I've never had an issue using an 18" in residential with crowned studs, and what not. Not even here in Texas, where work is hack.

Granted, I have been using a 14" more and more. Today, I am going to prime a coup-le large rooms and ceilings with gardz. Im bringing my 18. Also brinmging my 14 in case theres an issue...
 

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I've never had an issue using an 18" in residential with crowned studs, and what not. Not even here in Texas, where work is hack.

Granted, I have been using a 14" more and more. Today, I am going to prime a coup-le large rooms and ceilings with gardz. Im bringing my 18. Also brinmging my 14 in case theres an issue...
As you get older, that 9" wil start looking better. As I got older, I noticed the manufactures were increasing the weight of the larger roller covers.:biggrin:
 

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I maintained a forty year painting career on the back of a 9" roller. No production problems at all. And anytime production needed to be increased, I always had the handy airless right by my side.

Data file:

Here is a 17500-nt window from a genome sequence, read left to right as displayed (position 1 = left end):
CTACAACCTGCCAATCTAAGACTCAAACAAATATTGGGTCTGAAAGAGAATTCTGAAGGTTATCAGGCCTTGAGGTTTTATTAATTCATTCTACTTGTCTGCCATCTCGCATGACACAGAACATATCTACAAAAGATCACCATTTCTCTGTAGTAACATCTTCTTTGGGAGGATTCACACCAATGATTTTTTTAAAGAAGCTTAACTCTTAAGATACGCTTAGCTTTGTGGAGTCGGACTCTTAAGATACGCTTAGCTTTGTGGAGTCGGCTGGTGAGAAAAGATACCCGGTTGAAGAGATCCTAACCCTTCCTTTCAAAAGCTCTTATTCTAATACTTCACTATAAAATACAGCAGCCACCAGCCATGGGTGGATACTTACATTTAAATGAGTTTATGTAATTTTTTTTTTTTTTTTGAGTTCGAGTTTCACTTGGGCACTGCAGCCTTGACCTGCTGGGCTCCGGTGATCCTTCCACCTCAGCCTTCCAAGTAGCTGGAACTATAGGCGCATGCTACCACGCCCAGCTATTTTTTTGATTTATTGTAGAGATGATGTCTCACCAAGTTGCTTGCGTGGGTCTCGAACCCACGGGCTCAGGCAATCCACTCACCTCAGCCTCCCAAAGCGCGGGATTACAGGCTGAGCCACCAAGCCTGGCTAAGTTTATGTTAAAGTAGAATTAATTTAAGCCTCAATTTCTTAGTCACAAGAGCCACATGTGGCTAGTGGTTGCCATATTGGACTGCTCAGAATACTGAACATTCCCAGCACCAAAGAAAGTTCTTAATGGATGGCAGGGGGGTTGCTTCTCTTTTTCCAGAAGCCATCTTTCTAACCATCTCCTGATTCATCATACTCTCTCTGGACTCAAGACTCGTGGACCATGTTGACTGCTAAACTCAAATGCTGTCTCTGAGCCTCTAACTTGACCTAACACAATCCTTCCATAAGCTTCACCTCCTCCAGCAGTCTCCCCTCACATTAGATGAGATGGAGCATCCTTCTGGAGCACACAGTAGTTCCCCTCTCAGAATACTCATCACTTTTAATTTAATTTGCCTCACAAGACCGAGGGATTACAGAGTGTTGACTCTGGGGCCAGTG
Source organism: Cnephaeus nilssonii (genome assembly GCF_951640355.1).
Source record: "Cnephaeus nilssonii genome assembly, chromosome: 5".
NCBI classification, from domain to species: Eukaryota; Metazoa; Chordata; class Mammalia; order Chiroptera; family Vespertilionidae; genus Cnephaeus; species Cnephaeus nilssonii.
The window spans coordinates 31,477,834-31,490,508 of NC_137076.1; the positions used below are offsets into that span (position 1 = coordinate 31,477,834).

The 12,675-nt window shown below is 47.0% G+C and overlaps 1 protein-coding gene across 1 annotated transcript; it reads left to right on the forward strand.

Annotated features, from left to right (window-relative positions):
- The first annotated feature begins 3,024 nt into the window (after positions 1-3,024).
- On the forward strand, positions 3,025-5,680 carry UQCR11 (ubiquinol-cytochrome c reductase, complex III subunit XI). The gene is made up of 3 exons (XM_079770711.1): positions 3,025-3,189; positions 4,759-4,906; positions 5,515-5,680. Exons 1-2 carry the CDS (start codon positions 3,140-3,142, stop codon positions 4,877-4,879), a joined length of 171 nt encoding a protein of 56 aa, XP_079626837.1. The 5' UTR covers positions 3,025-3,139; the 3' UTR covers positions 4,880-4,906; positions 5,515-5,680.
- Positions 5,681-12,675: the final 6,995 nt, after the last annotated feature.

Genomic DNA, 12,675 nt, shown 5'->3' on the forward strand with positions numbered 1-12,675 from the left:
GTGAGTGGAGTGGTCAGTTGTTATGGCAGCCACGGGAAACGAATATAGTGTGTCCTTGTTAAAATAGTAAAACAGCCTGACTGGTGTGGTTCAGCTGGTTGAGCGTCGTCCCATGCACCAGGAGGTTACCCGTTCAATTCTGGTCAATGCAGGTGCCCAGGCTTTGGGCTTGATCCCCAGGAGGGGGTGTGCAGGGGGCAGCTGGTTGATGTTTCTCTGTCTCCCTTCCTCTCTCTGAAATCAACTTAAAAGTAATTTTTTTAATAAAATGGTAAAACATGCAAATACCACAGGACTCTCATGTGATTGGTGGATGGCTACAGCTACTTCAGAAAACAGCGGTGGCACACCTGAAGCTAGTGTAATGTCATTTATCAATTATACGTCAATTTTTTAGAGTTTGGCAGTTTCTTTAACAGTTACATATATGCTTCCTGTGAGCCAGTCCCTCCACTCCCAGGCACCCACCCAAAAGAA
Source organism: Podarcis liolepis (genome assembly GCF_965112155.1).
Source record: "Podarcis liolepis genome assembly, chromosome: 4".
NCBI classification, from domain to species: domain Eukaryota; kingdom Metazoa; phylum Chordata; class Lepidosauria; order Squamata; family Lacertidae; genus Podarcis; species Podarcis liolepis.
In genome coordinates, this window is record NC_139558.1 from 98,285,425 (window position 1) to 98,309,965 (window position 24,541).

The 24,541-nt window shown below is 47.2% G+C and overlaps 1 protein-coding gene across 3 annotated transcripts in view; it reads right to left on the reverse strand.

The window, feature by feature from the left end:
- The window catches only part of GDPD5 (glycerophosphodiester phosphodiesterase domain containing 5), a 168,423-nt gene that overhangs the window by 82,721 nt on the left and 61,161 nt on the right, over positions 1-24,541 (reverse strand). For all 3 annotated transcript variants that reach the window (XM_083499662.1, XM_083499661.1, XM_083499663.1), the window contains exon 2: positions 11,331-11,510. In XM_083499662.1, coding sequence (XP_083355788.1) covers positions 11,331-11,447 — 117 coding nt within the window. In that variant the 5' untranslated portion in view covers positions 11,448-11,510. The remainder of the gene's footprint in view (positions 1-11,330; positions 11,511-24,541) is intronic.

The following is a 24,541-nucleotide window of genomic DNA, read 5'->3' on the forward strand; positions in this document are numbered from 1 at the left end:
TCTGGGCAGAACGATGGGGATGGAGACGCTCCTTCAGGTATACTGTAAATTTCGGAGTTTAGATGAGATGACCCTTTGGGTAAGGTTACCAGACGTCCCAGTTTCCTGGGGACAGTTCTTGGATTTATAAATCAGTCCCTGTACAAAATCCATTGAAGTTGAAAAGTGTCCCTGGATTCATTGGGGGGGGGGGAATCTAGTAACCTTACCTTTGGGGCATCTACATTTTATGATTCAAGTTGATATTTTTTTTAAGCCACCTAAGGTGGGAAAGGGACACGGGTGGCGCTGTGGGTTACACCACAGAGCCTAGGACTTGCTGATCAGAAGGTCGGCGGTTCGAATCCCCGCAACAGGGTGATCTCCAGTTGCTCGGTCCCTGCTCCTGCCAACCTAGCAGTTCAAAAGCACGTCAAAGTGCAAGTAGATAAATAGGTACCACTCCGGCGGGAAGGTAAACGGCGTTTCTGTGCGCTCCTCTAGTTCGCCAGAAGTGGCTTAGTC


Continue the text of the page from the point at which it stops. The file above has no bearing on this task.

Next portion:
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Discussion Starter · #16 ·
I primed a home (walls ceilings) with the inner fed power roller. Great for most walls. Ok for ceilings (felt it difficult to manage near the corners).

I probably could use more time to get used to it but like has been said on here, not worth it IMHO.

My issues:

1) couldn't roll the hallway or bath walls. Not enough space with the hose.

2) not as fast in corners or those smaller awkward spaces where I'll occasionally unscrew the pole and run the roller by hand.

By contrast the next day I rolled all ceilings with a 14" and I seemed loads faster.

The 14" by contrast by requires a conscious effort to get ropes/trackmarks. I found the hose tugging on the power roller was causing me to rope with the 9" cover on the lids. Could be I hardly ever wet a 9" cover anymore.

I can see me using the power roller for basement block walls and basement floors.

For commercial walls I could see the power roller shine in situations where overspray dust would be an issue.
 

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1) couldn't roll the hallway or bath walls. Not enough space with the hose.
Some lessons just have to be learned through experience. I had the same experience.

It's hard to beat a 1'-2- Sherlock extension pole when rolling confined areas. You wouldn't think that extra foot or two would hep. but it really ups production. Low tech ,but it's a sine qua non.